A new survey from Acas has found that 3 in 10 employers (30%) are likely to make staff redundancies over the next year.
Acas commissioned YouGov to ask British businesses about their redundancy plans in the next 12 months.
The poll revealed that 2 in 5 (41%) large businesses are likely to make redundancies and 1 in 5 (20%) small and medium sized (SME) businesses said that were likely to do so.
Acas Chief Executive, Susan Clews, said:
"Some businesses across Britain are facing tough challenges and our poll reveals that 3 in 10 are considering redundancies in the year ahead.
"Our findings also show that large organisations are more likely to make redundancies than smaller organisations that employ less than 250 employees.
"Acas advice for bosses is to exhaust all possible alternatives to redundancies first but if employers feel like they have no choice then they must follow the law in this area or they could be subject to a costly legal process."
If an employer finds there are no other choices than to make redundancies then there are strict rules on consulting staff that they must follow.
An employer must discuss any planned changes and consult with each employee who could be affected. This includes staff who may not be losing their jobs but will be impacted.
The minimum consultation period varies depending on the number of employees that an employer wishes to make redundant. By law, employers who wish to make 20 or more staff redundant over any 3 month (90 day) period must also consult a recognised trade union or elected employee representatives about the proposed changes.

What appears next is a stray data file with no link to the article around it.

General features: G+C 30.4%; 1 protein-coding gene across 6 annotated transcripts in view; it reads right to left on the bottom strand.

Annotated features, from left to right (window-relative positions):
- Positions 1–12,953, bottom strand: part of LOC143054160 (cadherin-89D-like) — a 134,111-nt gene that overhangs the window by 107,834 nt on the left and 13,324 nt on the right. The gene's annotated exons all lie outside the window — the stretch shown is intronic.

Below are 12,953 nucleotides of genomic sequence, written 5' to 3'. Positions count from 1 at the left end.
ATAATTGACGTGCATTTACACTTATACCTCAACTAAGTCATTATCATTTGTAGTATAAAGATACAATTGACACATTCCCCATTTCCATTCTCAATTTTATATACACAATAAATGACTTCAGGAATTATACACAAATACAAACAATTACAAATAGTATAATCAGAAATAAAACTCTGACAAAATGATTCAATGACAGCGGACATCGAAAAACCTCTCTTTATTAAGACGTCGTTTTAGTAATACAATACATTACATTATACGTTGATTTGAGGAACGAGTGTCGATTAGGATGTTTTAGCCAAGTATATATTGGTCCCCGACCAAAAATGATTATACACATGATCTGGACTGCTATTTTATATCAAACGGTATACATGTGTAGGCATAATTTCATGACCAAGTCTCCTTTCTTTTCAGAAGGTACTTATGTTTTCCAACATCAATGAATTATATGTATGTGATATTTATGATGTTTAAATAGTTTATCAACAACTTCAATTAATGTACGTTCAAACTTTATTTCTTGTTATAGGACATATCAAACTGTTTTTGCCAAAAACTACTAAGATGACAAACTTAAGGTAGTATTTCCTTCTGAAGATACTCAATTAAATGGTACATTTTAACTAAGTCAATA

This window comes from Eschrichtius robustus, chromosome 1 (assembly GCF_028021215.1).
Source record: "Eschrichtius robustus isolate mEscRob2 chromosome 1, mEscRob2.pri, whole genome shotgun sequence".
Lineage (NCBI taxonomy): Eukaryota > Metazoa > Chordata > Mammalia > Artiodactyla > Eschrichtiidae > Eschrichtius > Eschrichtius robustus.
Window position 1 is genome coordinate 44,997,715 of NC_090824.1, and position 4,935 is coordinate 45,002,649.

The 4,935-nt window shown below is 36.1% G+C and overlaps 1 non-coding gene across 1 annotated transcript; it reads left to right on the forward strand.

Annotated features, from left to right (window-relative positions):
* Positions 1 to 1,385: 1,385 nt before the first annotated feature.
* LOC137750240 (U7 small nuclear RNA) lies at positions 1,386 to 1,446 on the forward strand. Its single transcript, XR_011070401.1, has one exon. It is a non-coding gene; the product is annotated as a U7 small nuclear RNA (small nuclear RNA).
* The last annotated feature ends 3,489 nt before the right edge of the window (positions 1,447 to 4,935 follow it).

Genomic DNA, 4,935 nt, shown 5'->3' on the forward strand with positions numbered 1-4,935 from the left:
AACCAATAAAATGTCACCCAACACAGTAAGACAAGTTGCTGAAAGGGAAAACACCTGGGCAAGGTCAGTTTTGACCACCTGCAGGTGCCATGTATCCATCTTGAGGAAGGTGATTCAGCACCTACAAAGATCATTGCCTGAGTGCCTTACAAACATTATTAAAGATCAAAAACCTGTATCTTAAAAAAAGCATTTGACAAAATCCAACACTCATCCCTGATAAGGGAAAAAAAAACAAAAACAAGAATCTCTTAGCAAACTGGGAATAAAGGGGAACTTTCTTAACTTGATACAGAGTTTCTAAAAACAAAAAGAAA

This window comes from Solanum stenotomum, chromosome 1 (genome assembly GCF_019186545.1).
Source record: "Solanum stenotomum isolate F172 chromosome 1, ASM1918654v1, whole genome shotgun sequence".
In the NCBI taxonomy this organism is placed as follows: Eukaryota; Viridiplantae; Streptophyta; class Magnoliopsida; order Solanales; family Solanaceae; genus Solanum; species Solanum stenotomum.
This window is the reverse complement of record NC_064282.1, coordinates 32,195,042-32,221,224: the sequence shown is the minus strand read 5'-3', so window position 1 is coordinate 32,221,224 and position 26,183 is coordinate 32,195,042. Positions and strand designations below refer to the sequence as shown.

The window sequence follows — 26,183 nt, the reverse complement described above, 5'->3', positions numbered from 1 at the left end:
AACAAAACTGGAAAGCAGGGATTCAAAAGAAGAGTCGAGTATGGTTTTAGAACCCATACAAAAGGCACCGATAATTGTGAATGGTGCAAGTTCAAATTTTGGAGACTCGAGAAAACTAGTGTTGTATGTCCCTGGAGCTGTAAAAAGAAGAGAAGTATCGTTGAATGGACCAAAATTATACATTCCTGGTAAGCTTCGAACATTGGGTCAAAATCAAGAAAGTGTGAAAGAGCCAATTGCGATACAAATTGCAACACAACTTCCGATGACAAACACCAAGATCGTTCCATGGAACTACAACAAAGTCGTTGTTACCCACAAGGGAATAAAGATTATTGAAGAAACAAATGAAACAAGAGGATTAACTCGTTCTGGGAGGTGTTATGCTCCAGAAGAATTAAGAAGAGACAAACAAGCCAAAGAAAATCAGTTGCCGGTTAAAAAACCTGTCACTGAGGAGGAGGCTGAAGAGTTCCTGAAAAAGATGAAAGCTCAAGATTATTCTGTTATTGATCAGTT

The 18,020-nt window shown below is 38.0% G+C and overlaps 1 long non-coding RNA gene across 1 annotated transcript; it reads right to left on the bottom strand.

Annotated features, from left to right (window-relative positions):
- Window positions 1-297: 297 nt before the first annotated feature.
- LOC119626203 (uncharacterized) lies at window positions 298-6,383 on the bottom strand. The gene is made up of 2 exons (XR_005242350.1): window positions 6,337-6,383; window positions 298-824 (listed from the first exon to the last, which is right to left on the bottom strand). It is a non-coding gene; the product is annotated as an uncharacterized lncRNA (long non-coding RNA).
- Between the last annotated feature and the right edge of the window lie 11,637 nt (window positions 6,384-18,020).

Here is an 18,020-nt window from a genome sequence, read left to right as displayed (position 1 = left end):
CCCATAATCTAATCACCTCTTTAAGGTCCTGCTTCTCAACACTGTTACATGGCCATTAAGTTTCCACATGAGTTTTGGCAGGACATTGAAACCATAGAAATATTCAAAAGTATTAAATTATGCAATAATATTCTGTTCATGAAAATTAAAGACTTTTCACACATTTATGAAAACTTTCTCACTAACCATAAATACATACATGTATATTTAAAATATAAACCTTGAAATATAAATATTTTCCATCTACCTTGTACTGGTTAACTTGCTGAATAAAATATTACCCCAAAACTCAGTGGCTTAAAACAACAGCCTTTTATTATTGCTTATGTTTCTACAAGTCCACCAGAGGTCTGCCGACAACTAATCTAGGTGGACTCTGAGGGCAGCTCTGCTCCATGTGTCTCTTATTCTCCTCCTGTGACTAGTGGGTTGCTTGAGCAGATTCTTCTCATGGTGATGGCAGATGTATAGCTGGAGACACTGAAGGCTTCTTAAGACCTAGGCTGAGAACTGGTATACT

For 20 to 99 redundancies, consultation must start at least 30 days before the first dismissal can take effect, and for 100 or more redundancies, it has to start at least 45 days before. For less than 20 redundancies, there is no set time period but the length of consultation must be reasonable.
If an employer does not meet consultation requirements, employees can take their employer to an employment tribunal. If successful, the employer may have to pay up to 90 days' full pay for each affected employee. Someone can also make a claim of unfair dismissal to an employment tribunal on the grounds that they were not consulted, or the consultation was not meaningful.
Employers should consider all possible options before considering redundancies as other solutions to their situation could be found through consultation with their staff, employee representatives and unions.
Acas advisers have seen many examples of this joint working that's produced creative alternatives to job losses. For example:
- part-time working
- cuts to overtime
- finding alternative roles
1. Acas commissioned YouGov to poll senior decision makers in a representative sample of British businesses by company size. The survey was carried out online and the total sample size was 1015 senior decision makers excluding sole traders. Fieldwork was undertaken between 27 March and 4 April 2023.
Participants were asked how likely, if at all, are you or your organisation to make staff redundancies in the next 12 months (between now and March 2024).
The results were:
- 30% were likely to make redundancies
- 59% were unlikely to make redundancies
- 11% did not know
For large businesses that employ more than 249 employees (unweighted sample size 368):
- 41% were likely to make redundancies
- 46% were unlikely
- 13% did not know
For small and medium sized businesses (SME) that employ 1 to 249 employees (unweighted sample size 647):
- 20% were likely to make redundancies
- 71% were unlikely
- 9% did not know
2. Acas has a dedicated business support page for managing in difficult times and Acas runs training courses for employers on redundancies.